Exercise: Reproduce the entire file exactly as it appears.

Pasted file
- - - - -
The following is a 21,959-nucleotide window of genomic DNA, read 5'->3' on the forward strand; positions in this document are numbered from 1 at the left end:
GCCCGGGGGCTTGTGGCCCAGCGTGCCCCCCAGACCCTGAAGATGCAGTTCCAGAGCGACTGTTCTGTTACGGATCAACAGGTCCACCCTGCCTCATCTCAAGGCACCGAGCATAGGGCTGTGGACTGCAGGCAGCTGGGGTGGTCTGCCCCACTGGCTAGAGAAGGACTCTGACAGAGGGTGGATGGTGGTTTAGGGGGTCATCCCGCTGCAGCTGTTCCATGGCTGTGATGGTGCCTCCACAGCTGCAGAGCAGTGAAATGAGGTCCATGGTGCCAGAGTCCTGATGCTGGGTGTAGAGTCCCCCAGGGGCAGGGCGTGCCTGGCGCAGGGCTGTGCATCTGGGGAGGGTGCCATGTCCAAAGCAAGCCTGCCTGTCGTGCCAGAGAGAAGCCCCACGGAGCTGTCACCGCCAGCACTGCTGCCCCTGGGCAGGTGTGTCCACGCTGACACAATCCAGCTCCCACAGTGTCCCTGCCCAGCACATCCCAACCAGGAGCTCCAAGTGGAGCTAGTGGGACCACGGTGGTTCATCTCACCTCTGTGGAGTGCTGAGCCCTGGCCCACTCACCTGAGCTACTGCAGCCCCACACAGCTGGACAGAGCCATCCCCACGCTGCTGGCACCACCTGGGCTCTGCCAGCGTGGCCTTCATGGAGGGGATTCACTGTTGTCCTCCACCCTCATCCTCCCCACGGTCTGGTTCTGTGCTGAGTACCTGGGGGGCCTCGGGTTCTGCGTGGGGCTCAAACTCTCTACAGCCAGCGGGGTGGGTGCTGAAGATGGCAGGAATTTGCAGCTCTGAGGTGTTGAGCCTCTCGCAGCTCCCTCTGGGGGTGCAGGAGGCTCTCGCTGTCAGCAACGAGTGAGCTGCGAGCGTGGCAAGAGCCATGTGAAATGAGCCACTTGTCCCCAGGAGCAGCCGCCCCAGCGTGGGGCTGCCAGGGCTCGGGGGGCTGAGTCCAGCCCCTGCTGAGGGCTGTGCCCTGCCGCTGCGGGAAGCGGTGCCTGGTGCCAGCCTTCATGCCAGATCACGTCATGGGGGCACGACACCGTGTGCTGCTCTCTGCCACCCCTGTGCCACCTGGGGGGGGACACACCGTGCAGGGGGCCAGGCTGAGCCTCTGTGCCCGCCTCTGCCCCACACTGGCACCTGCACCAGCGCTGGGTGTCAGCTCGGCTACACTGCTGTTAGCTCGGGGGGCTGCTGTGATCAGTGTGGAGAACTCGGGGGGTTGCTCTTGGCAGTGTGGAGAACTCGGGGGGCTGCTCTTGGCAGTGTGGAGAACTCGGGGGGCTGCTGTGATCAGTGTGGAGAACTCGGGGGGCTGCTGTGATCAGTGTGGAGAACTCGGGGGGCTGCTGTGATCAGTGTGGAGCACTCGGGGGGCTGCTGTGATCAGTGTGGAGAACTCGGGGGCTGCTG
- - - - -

The following is a 21,959-nucleotide window of genomic DNA, read 5'->3' on the forward strand; positions in this document are numbered from 1 at the left end:
GCCCGGGGGCTTGTGGCCCAGCGTGCCCCCCAGACCCTGAAGATGCAGTTCCAGAGCGACTGTTCTGTTACGGATCAACAGGTCCACCCTGCCTCATCTCAAGGCACCGAGCATAGGGCTGTGGACTGCAGGCAGCTGGGGTGGTCTGCCCCACTGGCTAGAGAAGGACTCTGACAGAGGGTGGATGGTGGTTTAGGGGGTCATCCCGCTGCAGCTGTTCCATGGCTGTGATGGTGCCTCCACAGCTGCAGAGCAGTGAAATGAGGTCCATGGTGCCAGAGTCCTGATGCTGGGTGTAGAGTCCCCCAGGGGCAGGGCGTGCCTGGCGCAGGGCTGTGCATCTGGGGAGGGTGCCATGTCCAAAGCAAGCCTGCCTGTCGTGCCAGAGAGAAGCCCCACGGAGCTGTCACCGCCAGCACTGCTGCCCCTGGGCAGGTGTGTCCACGCTGACACAATCCAGCTCCCACAGTGTCCCTGCCCAGCACATCCCAACCAGGAGCTCCAAGTGGAGCTAGTGGGACCACGGTGGTTCATCTCACCTCTGTGGAGTGCTGAGCCCTGGCCCACTCACCTGAGCTACTGCAGCCCCACACAGCTGGACAGAGCCATCCCCACGCTGCTGGCACCACCTGGGCTCTGCCAGCGTGGCCTTCATGGAGGGGATTCACTGTTGTCCTCCACCCTCATCCTCCCCACGGTCTGGTTCTGTGCTGAGTACCTGGGGGGCCTCGGGTTCTGCGTGGGGCTCAAACTCTCTACAGCCAGCGGGGTGGGTGCTGAAGATGGCAGGAATTTGCAGCTCTGAGGTGTTGAGCCTCTCGCAGCTCCCTCTGGGGGTGCAGGAGGCTCTCGCTGTCAGCAACGAGTGAGCTGCGAGCGTGGCAAGAGCCATGTGAAATGAGCCACTTGTCCCCAGGAGCAGCCGCCCCAGCGTGGGGCTGCCAGGGCTCGGGGGGCTGAGTCCAGCCCCTGCTGAGGGCTGTGCCCTGCCGCTGCGGGAAGCGGTGCCTGGTGCCAGCCTTCATGCCAGATCACGTCATGGGGGCACGACACCGTGTGCTGCTCTCTGCCACCCCTGTGCCACCTGGGGGGGGACACACCGTGCAGGGGGCCAGGCTGAGCCTCTGTGCCCGCCTCTGCCCCACACTGGCACCTGCACCAGCGCTGGGTGTCAGCTCGGCTACACTGCTGTTAGCTCGGGGGGCTGCTGTGATCAGTGTGGAGAACTCGGGGGGTTGCTCTTGGCAGTGTGGAGAACTCGGGGGGCTGCTCTTGGCAGTGTGGAGAACTCGGGGGGCTGCTGTGATCAGTGTGGAGAACTCGGGGGGCTGCTGTGATCAGTGTGGAGAACTCGGGGGGCTGCTGTGATCAGTGTGGAGCACTCGGGGGGCTGCTGTGATCAGTGTGGAGAACTCGGGGGCTGCTG